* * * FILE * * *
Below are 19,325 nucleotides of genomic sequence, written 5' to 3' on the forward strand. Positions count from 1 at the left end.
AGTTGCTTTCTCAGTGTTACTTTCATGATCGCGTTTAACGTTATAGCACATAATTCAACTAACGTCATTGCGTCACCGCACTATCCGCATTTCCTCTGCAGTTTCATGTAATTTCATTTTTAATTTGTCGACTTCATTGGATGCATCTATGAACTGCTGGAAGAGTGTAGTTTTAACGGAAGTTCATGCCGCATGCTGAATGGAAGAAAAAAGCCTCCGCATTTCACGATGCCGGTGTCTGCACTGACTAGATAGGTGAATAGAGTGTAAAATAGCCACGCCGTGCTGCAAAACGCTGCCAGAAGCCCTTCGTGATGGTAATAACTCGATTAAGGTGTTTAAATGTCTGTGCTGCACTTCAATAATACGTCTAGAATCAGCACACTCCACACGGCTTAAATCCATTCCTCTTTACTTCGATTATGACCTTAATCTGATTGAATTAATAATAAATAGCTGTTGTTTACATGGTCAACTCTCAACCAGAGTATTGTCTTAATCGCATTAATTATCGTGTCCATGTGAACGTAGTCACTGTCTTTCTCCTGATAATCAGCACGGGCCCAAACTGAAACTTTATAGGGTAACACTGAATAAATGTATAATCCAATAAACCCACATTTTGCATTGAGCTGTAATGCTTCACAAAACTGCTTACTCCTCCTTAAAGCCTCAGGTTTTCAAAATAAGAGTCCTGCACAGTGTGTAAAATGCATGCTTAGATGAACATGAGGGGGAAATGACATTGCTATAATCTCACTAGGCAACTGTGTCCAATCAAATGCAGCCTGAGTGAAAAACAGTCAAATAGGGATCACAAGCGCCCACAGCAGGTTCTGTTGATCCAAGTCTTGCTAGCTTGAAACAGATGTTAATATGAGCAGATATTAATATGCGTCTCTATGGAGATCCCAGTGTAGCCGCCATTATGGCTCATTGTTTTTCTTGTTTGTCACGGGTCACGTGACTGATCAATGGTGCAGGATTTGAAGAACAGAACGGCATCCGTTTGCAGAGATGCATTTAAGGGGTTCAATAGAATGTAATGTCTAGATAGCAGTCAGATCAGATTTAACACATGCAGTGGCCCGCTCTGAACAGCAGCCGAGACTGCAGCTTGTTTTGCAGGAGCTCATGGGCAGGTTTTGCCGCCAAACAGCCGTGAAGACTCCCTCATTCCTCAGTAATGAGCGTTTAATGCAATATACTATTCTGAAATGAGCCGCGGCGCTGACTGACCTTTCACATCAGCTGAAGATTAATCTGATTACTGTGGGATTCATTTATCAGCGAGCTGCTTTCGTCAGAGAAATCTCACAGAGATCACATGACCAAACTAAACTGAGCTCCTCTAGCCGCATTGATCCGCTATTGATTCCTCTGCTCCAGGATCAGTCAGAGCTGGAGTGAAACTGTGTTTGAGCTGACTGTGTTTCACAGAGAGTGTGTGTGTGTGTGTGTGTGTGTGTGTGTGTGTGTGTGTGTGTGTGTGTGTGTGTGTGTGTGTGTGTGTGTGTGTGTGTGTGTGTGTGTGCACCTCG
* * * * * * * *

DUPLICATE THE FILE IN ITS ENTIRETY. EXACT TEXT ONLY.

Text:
Below are 19,325 nucleotides of genomic sequence, written 5' to 3' on the forward strand. Positions count from 1 at the left end.
AGTTGCTTTCTCAGTGTTACTTTCATGATCGCGTTTAACGTTATAGCACATAATTCAACTAACGTCATTGCGTCACCGCACTATCCGCATTTCCTCTGCAGTTTCATGTAATTTCATTTTTAATTTGTCGACTTCATTGGATGCATCTATGAACTGCTGGAAGAGTGTAGTTTTAACGGAAGTTCATGCCGCATGCTGAATGGAAGAAAAAAGCCTCCGCATTTCACGATGCCGGTGTCTGCACTGACTAGATAGGTGAATAGAGTGTAAAATAGCCACGCCGTGCTGCAAAACGCTGCCAGAAGCCCTTCGTGATGGTAATAACTCGATTAAGGTGTTTAAATGTCTGTGCTGCACTTCAATAATACGTCTAGAATCAGCACACTCCACACGGCTTAAATCCATTCCTCTTTACTTCGATTATGACCTTAATCTGATTGAATTAATAATAAATAGCTGTTGTTTACATGGTCAACTCTCAACCAGAGTATTGTCTTAATCGCATTAATTATCGTGTCCATGTGAACGTAGTCACTGTCTTTCTCCTGATAATCAGCACGGGCCCAAACTGAAACTTTATAGGGTAACACTGAATAAATGTATAATCCAATAAACCCACATTTTGCATTGAGCTGTAATGCTTCACAAAACTGCTTACTCCTCCTTAAAGCCTCAGGTTTTCAAAATAAGAGTCCTGCACAGTGTGTAAAATGCATGCTTAGATGAACATGAGGGGGAAATGACATTGCTATAATCTCACTAGGCAACTGTGTCCAATCAAATGCAGCCTGAGTGAAAAACAGTCAAATAGGGATCACAAGCGCCCACAGCAGGTTCTGTTGATCCAAGTCTTGCTAGCTTGAAACAGATGTTAATATGAGCAGATATTAATATGCGTCTCTATGGAGATCCCAGTGTAGCCGCCATTATGGCTCATTGTTTTTCTTGTTTGTCACGGGTCACGTGACTGATCAATGGTGCAGGATTTGAAGAACAGAACGGCATCCGTTTGCAGAGATGCATTTAAGGGGTTCAATAGAATGTAATGTCTAGATAGCAGTCAGATCAGATTTAACACATGCAGTGGCCCGCTCTGAACAGCAGCCGAGACTGCAGCTTGTTTTGCAGGAGCTCATGGGCAGGTTTTGCCGCCAAACAGCCGTGAAGACTCCCTCATTCCTCAGTAATGAGCGTTTAATGCAATATACTATTCTGAAATGAGCCGCGGCGCTGACTGACCTTTCACATCAGCTGAAGATTAATCTGATTACTGTGGGATTCATTTATCAGCGAGCTGCTTTCGTCAGAGAAATCTCACAGAGATCACATGACCAAACTAAACTGAGCTCCTCTAGCCGCATTGATCCGCTATTGATTCCTCTGCTCCAGGATCAGTCAGAGCTGGAGTGAAACTGTGTTTGAGCTGACTGTGTTTCACAGAGAGTGTGTGTGTGTGTGTGTGTGTGTGTGTGTGTGTGTGTGTGTGTGTGTGTGTGTGTGTGTGTGTGTGTGTGTGTGTGTGTGTGTGTGTGTGCACCTCG